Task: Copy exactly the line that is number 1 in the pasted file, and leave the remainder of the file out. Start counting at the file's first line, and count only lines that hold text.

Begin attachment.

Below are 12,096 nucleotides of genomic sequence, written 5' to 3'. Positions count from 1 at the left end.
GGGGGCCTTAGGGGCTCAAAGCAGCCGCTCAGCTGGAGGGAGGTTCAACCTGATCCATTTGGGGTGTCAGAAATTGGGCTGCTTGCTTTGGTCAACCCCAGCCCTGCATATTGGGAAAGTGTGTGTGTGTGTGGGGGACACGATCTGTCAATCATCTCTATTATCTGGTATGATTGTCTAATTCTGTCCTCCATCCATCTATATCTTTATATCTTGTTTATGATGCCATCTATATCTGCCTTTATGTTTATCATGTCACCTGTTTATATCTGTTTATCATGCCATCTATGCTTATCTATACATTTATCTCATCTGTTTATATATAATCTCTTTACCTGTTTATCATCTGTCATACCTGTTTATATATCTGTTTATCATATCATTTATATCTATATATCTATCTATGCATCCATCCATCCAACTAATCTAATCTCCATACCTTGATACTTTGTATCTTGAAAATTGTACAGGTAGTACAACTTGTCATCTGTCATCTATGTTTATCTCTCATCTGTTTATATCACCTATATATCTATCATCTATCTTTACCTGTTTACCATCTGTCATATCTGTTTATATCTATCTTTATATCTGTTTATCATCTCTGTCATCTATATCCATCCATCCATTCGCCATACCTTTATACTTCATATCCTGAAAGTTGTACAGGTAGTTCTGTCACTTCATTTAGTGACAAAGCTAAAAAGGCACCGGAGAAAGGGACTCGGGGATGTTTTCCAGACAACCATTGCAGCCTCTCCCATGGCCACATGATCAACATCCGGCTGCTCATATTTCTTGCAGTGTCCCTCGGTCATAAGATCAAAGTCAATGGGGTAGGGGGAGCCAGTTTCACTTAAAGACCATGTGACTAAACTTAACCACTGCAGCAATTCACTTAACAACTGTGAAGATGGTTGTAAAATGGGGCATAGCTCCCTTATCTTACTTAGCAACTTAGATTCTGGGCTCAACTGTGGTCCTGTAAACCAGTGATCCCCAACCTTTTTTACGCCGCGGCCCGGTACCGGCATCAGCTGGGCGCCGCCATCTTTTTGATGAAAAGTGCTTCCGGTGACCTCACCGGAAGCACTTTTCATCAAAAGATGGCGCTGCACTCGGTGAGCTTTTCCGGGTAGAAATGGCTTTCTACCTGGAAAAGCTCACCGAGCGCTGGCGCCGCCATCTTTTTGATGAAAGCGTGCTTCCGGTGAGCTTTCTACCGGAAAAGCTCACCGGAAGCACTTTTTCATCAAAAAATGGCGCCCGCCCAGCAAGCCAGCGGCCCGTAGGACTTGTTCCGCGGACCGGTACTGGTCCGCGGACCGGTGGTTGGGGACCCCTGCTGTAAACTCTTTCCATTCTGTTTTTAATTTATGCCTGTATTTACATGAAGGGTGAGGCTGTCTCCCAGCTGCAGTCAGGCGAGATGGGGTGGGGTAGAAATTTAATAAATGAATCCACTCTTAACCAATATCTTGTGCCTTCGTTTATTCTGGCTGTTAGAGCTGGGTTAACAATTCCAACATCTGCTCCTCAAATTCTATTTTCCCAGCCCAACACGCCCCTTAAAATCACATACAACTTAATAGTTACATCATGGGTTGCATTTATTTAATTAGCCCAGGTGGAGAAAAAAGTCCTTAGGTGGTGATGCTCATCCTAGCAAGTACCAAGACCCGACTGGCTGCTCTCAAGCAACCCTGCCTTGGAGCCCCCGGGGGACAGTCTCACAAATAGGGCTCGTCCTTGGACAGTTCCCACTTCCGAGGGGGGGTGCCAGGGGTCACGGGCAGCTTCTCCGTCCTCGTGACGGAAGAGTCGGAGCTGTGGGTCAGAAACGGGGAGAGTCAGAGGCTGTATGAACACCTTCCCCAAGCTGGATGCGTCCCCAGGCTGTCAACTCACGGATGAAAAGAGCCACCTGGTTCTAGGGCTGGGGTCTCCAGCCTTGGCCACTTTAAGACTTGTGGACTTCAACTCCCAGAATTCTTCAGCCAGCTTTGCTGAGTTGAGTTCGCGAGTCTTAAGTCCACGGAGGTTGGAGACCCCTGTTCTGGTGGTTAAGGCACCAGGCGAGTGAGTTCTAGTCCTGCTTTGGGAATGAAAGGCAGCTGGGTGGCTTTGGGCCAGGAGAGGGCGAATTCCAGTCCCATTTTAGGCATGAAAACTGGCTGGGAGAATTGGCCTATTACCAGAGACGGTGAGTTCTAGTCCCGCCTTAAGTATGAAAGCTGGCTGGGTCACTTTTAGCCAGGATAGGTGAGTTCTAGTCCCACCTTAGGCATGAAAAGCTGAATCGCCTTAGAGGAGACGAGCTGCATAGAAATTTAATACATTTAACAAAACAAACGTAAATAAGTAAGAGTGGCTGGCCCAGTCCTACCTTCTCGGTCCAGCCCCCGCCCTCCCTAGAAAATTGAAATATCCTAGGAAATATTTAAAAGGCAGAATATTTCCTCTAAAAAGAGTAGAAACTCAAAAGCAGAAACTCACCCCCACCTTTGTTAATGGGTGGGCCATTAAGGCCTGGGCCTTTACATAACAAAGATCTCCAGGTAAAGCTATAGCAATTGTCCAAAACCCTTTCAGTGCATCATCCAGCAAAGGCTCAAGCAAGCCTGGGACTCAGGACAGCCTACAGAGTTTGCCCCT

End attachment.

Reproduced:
Below are 12,096 nucleotides of genomic sequence, written 5' to 3'. Positions count from 1 at the left end.